them in a position to interdict at least partially the flow of war supplies
from the west. With the fall of Port Hudson, the blockade became com-
plete. Western congressmen, military personnel, official orders, mail,
and normal commerce crossed by small boat at their peril, with Kirby
Smith's Trans-Mississippi Department headquarters at Shreveport and
various departmental sub-headquarters at Marshall resulting. It was
not for another nine months, however, that Banks's efforts produced a
campaign against northwest Louisiana and northeast Texas, ending ig-
nominiously with his defeat at Mansfield and the end of his presidential
Unfortunately, this otherwise excellent volume is flawed too fre-
quently by highly conjectural theses about what might have been.
Indeed, the author concludes his book with such speculation: "The
Confederates' 'dogged resistance' on May 27, 1863, brought about par-
ticipation by Negroes in the war and prevented Banks from supersed-
ing Grant-thereby hastening the downfall of the Confederacy and
making Port Hudson a turning point of the Civil War" (p. 179).
In short, I suggest that readers buy the book for its thoroughly re-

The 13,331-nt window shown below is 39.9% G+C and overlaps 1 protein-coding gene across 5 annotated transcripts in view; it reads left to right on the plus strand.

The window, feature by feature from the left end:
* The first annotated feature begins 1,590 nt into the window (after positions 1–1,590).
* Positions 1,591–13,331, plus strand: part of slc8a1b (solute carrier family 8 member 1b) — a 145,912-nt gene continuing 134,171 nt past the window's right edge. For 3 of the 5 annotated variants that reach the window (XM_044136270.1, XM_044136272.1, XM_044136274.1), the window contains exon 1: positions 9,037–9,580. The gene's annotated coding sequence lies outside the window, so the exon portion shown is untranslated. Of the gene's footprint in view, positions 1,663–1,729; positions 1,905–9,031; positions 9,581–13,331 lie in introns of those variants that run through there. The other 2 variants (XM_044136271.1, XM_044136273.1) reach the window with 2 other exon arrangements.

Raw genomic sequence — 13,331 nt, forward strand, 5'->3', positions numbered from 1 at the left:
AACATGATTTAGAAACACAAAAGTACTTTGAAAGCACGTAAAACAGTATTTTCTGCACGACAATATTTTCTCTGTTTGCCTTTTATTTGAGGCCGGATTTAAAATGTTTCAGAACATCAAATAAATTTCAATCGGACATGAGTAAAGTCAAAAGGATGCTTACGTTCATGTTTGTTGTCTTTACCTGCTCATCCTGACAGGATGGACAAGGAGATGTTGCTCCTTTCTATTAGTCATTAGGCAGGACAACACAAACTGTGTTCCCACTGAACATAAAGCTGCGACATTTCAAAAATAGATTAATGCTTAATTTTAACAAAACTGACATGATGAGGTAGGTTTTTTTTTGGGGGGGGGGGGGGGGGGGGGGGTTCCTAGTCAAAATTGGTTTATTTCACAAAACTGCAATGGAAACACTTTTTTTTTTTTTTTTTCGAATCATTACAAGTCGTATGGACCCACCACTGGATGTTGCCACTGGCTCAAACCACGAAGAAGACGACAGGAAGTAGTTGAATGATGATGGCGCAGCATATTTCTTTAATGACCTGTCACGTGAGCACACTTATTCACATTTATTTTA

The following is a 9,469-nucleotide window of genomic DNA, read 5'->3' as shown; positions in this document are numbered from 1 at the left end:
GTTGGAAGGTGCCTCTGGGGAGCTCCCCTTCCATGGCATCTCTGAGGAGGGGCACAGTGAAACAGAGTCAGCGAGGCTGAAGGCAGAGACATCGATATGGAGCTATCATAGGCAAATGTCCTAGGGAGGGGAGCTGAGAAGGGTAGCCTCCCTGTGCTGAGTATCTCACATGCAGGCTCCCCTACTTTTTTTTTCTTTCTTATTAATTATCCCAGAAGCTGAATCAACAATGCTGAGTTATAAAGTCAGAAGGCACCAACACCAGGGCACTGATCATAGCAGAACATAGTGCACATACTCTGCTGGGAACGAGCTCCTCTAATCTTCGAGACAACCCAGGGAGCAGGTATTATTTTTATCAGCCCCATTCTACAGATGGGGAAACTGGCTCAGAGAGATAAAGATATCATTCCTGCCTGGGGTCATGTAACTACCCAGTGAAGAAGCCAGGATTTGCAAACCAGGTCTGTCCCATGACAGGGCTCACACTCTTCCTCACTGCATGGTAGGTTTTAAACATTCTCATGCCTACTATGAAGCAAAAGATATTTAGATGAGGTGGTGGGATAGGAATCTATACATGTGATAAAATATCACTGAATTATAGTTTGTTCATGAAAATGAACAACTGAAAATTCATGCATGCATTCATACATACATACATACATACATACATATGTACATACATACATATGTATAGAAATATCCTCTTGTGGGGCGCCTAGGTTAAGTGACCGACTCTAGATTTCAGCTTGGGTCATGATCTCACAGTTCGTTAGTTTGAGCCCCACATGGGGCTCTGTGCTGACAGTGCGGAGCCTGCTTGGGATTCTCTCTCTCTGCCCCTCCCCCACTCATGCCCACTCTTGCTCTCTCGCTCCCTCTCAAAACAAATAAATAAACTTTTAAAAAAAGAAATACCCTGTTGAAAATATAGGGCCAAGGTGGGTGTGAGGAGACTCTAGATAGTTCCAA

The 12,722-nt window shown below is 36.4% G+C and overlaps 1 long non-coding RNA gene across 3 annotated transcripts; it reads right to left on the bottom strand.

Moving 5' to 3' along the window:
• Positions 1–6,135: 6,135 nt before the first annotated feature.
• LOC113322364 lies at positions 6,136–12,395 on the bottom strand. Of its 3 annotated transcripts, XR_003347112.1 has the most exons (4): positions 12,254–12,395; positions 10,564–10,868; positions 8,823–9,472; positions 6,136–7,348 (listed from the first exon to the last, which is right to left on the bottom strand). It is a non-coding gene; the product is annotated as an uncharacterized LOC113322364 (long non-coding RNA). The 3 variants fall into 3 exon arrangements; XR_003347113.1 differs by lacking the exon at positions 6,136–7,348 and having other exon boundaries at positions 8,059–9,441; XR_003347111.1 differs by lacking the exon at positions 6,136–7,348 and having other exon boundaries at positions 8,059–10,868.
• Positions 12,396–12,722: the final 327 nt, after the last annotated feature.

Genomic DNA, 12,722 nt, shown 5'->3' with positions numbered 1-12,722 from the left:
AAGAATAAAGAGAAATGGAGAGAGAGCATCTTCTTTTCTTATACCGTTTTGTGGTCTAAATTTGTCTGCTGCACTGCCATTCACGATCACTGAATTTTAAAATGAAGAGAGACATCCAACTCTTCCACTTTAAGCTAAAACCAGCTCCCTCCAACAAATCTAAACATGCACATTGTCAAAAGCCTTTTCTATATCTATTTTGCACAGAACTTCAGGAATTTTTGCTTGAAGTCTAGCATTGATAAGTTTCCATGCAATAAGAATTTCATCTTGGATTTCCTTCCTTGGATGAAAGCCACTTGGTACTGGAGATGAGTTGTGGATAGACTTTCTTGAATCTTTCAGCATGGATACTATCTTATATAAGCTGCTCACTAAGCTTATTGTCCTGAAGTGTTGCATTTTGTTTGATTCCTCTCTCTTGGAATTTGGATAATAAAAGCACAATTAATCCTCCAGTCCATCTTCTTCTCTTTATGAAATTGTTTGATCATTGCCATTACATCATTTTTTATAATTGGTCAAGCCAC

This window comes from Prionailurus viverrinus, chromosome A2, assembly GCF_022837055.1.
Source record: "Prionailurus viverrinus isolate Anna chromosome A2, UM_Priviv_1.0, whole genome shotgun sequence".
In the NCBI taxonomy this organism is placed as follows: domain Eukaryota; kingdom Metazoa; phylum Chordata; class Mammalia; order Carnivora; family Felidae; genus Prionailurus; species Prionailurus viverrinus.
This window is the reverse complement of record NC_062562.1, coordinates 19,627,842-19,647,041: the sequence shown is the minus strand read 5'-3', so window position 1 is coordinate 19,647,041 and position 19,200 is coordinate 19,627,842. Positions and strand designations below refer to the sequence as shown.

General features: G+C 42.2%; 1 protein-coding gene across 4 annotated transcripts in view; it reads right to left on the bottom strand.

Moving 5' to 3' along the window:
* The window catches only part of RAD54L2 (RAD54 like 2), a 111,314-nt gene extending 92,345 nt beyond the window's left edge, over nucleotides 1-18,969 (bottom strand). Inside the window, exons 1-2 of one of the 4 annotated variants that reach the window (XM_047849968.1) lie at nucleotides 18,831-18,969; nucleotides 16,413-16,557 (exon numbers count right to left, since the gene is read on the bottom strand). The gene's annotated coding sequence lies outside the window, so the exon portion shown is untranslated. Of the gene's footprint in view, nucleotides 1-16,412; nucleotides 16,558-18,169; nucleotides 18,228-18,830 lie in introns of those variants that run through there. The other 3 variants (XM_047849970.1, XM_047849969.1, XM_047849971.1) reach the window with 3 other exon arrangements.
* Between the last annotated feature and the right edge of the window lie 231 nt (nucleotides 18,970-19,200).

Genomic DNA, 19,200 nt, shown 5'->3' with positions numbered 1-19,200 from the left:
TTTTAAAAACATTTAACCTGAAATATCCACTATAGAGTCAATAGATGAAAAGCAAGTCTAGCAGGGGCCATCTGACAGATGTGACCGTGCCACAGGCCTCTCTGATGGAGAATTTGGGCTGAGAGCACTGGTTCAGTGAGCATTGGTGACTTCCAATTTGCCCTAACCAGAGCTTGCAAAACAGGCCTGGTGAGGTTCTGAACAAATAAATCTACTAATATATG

searched facts, but that they draw their own conclusions.
Marshall and Fort Worth MAX S. LALE
Confederate Imprints: A Biblzography of Southern Publications from Secesszon
to Surrender. By T. Michael Parrish and Robert M. Willingham, Jr.
(Austin: Jenkins Publishing Company, 1987. Pp. 991. Introduc-
tion, illustrations, notes, index. $95-)
Civil War historians are singularly fortunate to be beneficiaries of a
continual flow of quality, comprehensive works. In recent months there
has been the publication of a massive index to the original Confederate
Veteran, and now the latest and most thorough compilation yet of Con-
federate imprints is fresh off the press. With 9,497 entries, this bulky
text produced by T. Michael Parrish and Robert M. Willingham will
surely stand the test of time longer than preceding works of the genre.
Along with the rest who plow the fascinating fields of Confederate
history, however, Parrish and Willingham owe a debt to those who pio-
neered the collection of imprint data-and the debt is paid in a brisk
retrospective survey in the introduction to this volume. The early work
of Francis Parkman and the Boston Athenaeum is traced down to the
first imprint bibliography produced by Charles N. Baxter and James W.
Dearborn. Douglas Southall Freeman's still useful A Calendar of Confed-
erate Papers is noted, as is the previous most comprehensive study, Mar-
jorie Lynn Crandall's two-volume Confederate Imprints (1955). Richard
Texas State Historical Association. The Southwestern Historical Quarterly, Volume 92, July 1988 - April, 1989. Austin, Texas. The Portal to Texas History. http://texashistory.unt.edu/ark:/67531/metapth101212/. Accessed December 28, 2014.